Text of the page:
This week on KBOO Talk Radio, Linda Linda Olson-Osterlund will speak with some orginizers frrom the upcoming event aimed to honor Punjabi Freedom Fighters!
In 1910, St. Johns was home to an ugly ethnic riot and the seeds of a radical Indian independence movement. On the night of March 21, 1910 St. Johns erupted in anti-Indian violence perpetrated by a crowd of two hundred, including many white laborers, a St. Johns Review reporter, the town’s mayor, the police chief, and two police officers. Collectively, they attempted to terrorize and violently expel the 200-some Indians living in bunkhouses at the outskirts of town – and a few in downtown apartments – and working at the Monarch Lumber Mill and St. Johns Lumber Co.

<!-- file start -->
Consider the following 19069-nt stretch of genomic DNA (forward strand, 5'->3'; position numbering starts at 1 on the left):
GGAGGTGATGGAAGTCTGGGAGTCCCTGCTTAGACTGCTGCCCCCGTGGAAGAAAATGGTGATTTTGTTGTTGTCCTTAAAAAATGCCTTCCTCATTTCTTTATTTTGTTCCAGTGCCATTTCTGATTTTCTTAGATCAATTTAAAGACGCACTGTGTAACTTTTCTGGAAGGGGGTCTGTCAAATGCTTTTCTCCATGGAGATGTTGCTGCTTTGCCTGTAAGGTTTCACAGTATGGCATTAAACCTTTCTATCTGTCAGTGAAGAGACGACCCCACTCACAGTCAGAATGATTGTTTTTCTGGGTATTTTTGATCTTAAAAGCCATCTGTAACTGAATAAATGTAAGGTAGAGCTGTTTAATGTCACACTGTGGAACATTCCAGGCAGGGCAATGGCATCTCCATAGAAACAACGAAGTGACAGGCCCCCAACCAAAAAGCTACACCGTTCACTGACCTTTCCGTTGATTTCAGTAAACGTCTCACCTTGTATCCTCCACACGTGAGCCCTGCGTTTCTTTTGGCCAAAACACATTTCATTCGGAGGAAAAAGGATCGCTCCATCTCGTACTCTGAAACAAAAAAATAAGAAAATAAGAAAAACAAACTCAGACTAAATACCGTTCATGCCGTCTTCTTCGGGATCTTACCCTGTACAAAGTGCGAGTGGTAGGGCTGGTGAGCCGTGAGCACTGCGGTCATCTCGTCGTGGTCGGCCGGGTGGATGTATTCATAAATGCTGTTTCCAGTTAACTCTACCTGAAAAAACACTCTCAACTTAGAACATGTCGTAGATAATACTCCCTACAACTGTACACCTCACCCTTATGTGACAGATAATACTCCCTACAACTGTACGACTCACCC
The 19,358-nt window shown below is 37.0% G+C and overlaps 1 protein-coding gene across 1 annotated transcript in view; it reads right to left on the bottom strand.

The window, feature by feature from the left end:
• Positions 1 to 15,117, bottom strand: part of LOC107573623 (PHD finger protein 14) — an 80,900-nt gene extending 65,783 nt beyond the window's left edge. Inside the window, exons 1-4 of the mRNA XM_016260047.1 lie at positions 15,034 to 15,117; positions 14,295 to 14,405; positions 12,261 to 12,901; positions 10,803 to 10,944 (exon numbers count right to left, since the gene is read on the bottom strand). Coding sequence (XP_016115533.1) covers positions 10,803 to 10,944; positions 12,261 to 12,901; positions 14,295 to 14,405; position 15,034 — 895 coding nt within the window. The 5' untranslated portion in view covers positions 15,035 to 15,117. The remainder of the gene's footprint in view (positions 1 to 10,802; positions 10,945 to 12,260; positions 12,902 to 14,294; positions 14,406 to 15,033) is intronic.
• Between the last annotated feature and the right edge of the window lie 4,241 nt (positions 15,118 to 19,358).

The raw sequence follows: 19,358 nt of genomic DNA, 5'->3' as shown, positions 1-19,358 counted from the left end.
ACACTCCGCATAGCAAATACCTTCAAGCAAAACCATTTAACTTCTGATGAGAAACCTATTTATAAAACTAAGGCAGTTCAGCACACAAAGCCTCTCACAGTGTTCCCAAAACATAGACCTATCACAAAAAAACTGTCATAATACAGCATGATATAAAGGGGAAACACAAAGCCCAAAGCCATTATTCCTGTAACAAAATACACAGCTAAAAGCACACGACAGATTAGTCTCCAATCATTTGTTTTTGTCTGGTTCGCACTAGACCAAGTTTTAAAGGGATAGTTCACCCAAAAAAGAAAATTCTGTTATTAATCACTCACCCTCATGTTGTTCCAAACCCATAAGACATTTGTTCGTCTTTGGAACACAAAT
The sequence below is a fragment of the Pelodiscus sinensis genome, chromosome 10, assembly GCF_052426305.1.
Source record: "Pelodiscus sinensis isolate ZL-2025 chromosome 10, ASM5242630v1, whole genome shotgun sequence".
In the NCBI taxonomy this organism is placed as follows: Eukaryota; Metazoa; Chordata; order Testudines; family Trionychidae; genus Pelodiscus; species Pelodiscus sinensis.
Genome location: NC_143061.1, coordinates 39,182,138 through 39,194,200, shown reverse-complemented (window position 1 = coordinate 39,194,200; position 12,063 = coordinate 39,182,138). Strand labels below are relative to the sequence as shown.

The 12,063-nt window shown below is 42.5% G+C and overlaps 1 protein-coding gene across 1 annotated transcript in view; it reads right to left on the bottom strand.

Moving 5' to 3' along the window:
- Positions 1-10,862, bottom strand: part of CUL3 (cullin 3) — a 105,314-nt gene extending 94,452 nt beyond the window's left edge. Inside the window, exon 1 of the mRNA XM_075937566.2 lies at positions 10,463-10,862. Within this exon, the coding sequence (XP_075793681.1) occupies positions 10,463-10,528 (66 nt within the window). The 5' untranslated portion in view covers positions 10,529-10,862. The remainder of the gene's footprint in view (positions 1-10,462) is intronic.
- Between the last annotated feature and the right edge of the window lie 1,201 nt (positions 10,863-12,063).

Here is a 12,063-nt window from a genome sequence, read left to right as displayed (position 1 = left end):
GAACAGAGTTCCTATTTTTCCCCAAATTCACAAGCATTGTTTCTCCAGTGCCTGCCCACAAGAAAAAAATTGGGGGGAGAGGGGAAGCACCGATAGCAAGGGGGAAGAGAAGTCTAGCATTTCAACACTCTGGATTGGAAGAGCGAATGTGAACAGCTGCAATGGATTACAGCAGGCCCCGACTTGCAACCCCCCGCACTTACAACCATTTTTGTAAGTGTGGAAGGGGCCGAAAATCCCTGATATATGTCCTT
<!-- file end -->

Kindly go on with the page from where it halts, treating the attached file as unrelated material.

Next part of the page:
Ethnically motivated violence was common in these times. 1910 St. Johns appeared an unsettling repeat of the 1907 riots that rocked towns from California to British Columbia. In their wake, government entities refused to prosecute and punish perpetrators and, instead, enacted proscriptions against the mobs’ victims. Given this experience, Indians were not inclined to suffer another attack without a fight. In 1910, they resisted on the night of the riot and broadened and sustained their resistance over the next two years. Individuals armed, declaring “we have no protection.” As a community, they demanded prosecution of the rioters and were backed by the Multnomah County District Attorney Office and the British Consulate – not out of a sense of equality but to ensure a workforce and prevent anti-British unrest. Indians waged a media campaign and won allies to their cause. Most significantly, after the St. Johns riot and protracted legal battle, they became a center of anti-colonial organizing. That organizing culminated in the formation of Ghadar – a radical anti-British movement of laborers and intellectuals, Sikhs, Hindus and Muslims – in Astoria Oregon in the late spring of 1913.